Midsomer’s murders are affecting public health messages

 

Middle-aged men and women who use tumble-dryers, trebuchets, horses and poisons as their murder weapons in the television series Midsomer Murders are not only unlike real killers but may be undermining public health messages aimed at reducing violence, according to a study led by NHS psychiatrists.

The researchers said that unrealistic TV portrayals of homicides may obscure potential prevention measures, including campaigns to make kitchen knives – used in six out of 10 real homicides – safer and less accessible.

The findings have been made public after Sir David Hare and Dame Helen Mirren complained about murders in British crime dramas.

“Concern has been expressed that the public may be given a misleading impression of homicide,” said the researchers, who include three senior forensic psychiatrists from the Royal Edinburgh Hospital; Murray Royal Hospital, Perth; and the University of Edinburgh. “If media stereotypes are distant from reality, this may undermine public health measures aimed at reducing the rate and impact of violence.”

They added: “The typical fictional homicide is part of a planned series committed by a middle-aged white man or woman who is not intoxicated, sometimes using a bizarre weapon. In contrast, real homicides were almost all single, and were usually carried out by often intoxicated younger men from a more diverse ethnic origin, in an unplanned attack using a kitchen knife. They were also more likely to have a diagnosed mental disorder.” Gwilym Lee, left, as DS Charlie Nelson, Les Dennis, centre, as Brendan Pearce and Neil Dudgeon, right, as DCI John Barnaby in ITV's Midsummer Murders Gwilym Lee, left, as DS Charlie Nelson, Les Dennis, centre, as Brendan Pearce and Neil Dudgeon, right, as DCI John Barnaby in ITV's Midsummer Murders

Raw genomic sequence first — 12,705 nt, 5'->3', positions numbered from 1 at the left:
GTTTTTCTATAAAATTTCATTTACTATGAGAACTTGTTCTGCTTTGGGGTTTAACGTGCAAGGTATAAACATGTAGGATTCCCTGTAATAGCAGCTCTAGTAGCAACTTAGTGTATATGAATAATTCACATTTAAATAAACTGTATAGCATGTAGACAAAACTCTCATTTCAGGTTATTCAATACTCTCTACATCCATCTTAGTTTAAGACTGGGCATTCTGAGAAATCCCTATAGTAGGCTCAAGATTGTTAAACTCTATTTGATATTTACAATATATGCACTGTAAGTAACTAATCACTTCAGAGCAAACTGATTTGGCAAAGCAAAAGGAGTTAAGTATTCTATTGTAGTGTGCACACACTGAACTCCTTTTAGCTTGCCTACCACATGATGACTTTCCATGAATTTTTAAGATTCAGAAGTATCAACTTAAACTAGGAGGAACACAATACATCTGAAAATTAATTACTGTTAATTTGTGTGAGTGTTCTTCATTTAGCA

In the research, being published in the Journal of Forensic and Legal Medicine, murderers in Midsomer were compared with cases from a UK region – Lothian & Borders – to measure just how far fictional stereotypes differ from reality and affect public health messages.

Overall, there were 217 homicides by 105 perpetrators in Midsomer Murders which were then compared to 55 homicides by 53 people in the Scottish region.

Big differences were found in perpetrators, victims and weapons. The number of serial killings, planned homicides, female perpetrators, shootings and poisoning were higher in the TV series. More than half of the real perpetrators had been involved in substance abuse in the four hours prior to the homicide, yet there was no illicit substance use in the county of Midsomer.

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